Martin Luther King, whose 90th birthday would have been around now, wrote “Where Do We Go from Here: Chaos or Community?” in 1967, after some hard-won successes in the struggle for the rights of Black Americans. It is sobering to consider how far from community and close to chaos we have come. But it might be useful to understand just how it’s happened.
I think a clue comes from a book that appeared nine years after King’s famous one: Christopher Lasch’s “Culture of Narcissism.” The very word, “narcissism,” makes us think immediately of the 45th president now in the White House. Of the many aspersions cast on him, the one that could tell us something about how we have allowed our country to slip down to this deplorable state is, to quote a recent version, “his insatiable ego.” Now, people who have to feed their egos are usually suffering from low self-esteem, and that may be useful in dealing with him, possibly even helping him if one were in a position to do that — but what we’re after here is an explanation how he became president. More pertinent still, why does he still have approval ratings in double digits which, while historically low, are still enough to cry out for explanation. This, I think, is what Lasch offered.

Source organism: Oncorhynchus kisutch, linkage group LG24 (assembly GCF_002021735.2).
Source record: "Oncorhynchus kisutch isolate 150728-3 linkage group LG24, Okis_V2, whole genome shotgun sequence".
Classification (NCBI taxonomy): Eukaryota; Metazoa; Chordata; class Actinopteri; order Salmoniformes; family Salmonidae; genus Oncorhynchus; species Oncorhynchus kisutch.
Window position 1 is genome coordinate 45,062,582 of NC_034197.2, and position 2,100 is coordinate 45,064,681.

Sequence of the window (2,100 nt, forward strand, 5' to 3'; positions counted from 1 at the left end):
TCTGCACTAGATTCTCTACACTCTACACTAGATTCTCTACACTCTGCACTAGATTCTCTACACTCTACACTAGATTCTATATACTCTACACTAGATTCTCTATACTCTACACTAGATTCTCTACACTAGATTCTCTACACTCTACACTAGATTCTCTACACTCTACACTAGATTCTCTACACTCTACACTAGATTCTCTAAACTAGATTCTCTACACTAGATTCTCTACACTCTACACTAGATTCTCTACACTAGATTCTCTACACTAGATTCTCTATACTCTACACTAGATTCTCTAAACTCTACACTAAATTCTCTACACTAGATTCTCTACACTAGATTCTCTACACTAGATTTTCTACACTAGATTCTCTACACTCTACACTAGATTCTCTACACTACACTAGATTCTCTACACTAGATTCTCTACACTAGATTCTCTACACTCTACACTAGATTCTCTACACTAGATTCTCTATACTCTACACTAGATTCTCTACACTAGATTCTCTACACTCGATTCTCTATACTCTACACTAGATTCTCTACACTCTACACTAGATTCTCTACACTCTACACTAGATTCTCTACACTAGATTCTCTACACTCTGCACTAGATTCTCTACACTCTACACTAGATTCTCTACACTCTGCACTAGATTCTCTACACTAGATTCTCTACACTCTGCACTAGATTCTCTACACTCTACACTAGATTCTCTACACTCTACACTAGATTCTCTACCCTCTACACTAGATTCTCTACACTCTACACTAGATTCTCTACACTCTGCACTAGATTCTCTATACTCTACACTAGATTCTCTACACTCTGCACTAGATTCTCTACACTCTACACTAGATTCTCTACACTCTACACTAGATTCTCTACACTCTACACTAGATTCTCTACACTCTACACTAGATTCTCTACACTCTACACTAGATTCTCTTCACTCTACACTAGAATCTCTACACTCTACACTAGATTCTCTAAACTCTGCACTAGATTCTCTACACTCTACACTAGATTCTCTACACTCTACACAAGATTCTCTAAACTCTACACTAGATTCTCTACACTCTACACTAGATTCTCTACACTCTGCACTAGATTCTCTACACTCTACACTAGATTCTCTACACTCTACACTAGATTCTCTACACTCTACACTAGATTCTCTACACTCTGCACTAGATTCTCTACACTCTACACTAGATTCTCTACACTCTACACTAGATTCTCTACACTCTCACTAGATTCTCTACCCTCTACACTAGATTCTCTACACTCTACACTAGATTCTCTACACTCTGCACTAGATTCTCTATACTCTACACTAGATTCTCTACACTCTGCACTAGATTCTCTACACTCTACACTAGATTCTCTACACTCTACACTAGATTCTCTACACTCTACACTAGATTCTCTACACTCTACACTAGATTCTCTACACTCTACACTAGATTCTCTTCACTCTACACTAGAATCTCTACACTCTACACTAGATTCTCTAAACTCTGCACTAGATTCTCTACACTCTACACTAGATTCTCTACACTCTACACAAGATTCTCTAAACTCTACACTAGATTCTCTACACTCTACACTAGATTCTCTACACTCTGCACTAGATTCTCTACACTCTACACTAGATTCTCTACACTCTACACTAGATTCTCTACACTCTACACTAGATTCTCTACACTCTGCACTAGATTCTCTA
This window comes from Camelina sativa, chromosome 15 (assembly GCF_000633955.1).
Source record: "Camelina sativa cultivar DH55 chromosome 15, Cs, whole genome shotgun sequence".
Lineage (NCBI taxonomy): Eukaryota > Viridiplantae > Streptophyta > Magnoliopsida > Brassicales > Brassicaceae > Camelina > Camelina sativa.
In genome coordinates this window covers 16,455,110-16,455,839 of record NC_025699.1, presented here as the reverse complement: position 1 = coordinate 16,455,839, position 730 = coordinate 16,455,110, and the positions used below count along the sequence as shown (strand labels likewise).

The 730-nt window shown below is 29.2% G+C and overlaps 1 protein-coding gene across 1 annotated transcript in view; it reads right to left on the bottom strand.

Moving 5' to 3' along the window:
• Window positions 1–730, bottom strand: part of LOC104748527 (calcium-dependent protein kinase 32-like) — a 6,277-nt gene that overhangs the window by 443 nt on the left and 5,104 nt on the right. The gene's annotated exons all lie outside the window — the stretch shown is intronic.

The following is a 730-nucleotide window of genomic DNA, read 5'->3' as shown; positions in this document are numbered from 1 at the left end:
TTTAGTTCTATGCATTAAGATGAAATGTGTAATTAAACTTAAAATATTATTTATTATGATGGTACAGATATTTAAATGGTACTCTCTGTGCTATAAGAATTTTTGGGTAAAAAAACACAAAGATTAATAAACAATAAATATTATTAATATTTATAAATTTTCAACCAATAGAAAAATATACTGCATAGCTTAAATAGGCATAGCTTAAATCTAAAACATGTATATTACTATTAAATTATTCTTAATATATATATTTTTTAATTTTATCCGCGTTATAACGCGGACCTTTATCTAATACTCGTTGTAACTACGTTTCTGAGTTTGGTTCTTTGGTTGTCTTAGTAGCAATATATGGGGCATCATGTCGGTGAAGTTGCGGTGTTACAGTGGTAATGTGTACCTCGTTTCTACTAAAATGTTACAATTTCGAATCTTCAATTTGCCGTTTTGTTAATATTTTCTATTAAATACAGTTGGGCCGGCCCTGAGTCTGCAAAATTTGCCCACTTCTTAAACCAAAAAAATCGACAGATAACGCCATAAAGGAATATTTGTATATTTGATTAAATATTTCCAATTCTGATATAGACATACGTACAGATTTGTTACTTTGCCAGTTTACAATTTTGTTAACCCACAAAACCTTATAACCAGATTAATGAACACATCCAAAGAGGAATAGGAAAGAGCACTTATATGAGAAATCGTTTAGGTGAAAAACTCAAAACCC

People make heroes out of those who represent most conspicuously the values of their culture. This was true of earlier presidents whose values have disappeared into the quaintness of past history: honesty, competence; in the case of “probity” the very word has dropped out of common vocabulary. And it’s true today. How, then, has egotism, self-centeredness usurped their place in the imagination of enough people to secure a big enough minority that election fraud (which we do in about half a dozen ways, almost all on the Republican side) can push him over the edge of victory?
On the way into town I pass two billboards about a hundred yards apart. One says “May the best dream win.” That’s an advertisement for the scratchies, and it has two equally deleterious messages: one, that life is a competition, and two that our “dream” — the measure of our aspirations — is getting money, preferably without working. Personally, I don’t expose myself to commercial mass media if I can help it; but like all of us, I can’t. According to some recent studies, we in urban America are being exposed to around 5,000 commercial messages a day. So I’ve seen a few fewer adverts in my long life, but that’s still a lot. And exactly once in my life — once, years ago — I saw an advertisement for volunteerism; the message, I still remember, was Ich helfe gern, “I like to help.” I was, needless to say, not here, but on a train going from Holland to Germany.